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My most memorable mediation is also one of the most recent. It was back in June, and a 14-year-old boy in our community had just been murdered. Our team was getting ready to go to his funeral. Outside the floor-to-ceiling windows of our storefront office, we saw a group of close to 100 young men approaching from the direction of the church where the funeral was taking place. They weren’t breaking stride for no one or nobody. We saw the looks on their faces: the look was of revenge.

Our team sprang into action. Half of us went to the area where they were headed—where they hoped to find the people they thought were responsible for their friend’s death. The other half of us followed the group. Out of the crowd, we recognized young men who we had worked with before. Although we were outnumbered 15 to 1, we tried to talk them down, to cool them off. “How many of you are fathers?” I asked. “Are you ready to leave your children?” Our goal in a mediation is to get people to reflect on the loved ones who will be impacted in the long-term. We want them to think about those things that are usually lost in the heat of the moment.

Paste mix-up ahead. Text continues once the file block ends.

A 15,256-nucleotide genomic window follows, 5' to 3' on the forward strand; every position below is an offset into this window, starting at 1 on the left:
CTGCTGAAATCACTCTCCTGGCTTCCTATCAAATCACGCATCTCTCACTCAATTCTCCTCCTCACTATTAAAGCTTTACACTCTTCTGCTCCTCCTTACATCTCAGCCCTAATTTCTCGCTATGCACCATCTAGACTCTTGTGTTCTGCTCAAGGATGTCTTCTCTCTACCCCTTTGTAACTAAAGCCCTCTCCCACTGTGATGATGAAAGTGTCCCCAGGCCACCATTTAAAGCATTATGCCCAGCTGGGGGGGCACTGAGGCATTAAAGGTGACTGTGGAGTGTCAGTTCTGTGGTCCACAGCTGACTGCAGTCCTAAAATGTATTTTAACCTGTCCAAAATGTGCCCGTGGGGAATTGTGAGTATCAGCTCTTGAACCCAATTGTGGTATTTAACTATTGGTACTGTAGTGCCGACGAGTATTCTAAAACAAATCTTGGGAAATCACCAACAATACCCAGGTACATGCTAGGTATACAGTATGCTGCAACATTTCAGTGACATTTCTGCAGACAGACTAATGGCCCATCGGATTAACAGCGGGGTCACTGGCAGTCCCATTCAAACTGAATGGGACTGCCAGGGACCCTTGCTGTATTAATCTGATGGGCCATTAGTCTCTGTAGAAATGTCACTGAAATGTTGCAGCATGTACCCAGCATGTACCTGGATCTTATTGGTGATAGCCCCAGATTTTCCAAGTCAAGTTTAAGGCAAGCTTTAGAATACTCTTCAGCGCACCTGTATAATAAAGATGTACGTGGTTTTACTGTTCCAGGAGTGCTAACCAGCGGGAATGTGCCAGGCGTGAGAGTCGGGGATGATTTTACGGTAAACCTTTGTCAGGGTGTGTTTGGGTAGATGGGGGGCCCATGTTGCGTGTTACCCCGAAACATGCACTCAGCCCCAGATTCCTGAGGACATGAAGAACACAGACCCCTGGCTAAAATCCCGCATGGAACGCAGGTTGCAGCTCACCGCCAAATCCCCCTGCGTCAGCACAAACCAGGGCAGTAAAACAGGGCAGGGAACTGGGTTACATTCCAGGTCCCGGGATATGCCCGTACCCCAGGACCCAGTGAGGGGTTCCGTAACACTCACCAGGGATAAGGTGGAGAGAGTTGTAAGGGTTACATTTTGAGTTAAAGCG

Eventually, we were able to turn them around. We prevented a retaliation, which could have led to more retaliation and more killing. Our success stemmed from the rapport that we had established prior to this incident. Our ability to prevent violence is dependent on our ability to be credible messengers, to build trust and establish dialogue. This mediation stands out in my mind because it’s a testament to the work that we’ve done to successfully establish ourselves as leaders in our community.

Special thanks to Jonah Newman, Editor-In-Chief of The 195, for compiling this story. 

Tuesday, August 9, 2011

S.O.S. on NY1's Inside City Hall

On August 5th, S.O.S. staff member Lavon Walker and Crown Heights Community Mediation Center Deputy Director Ife Charles appeared on NY1's Inside City Hall to talk about the work S.O.S. is doing to stop the shootings and killing in Crown Heights. The segment discussed the new documentary, The Interrupters, that tells the story of three "violence interrupters" from Chicago's Ceasefire program, and how S.O.S. is doing this same work in Crown Heights. You can watch the full segment in the videos below.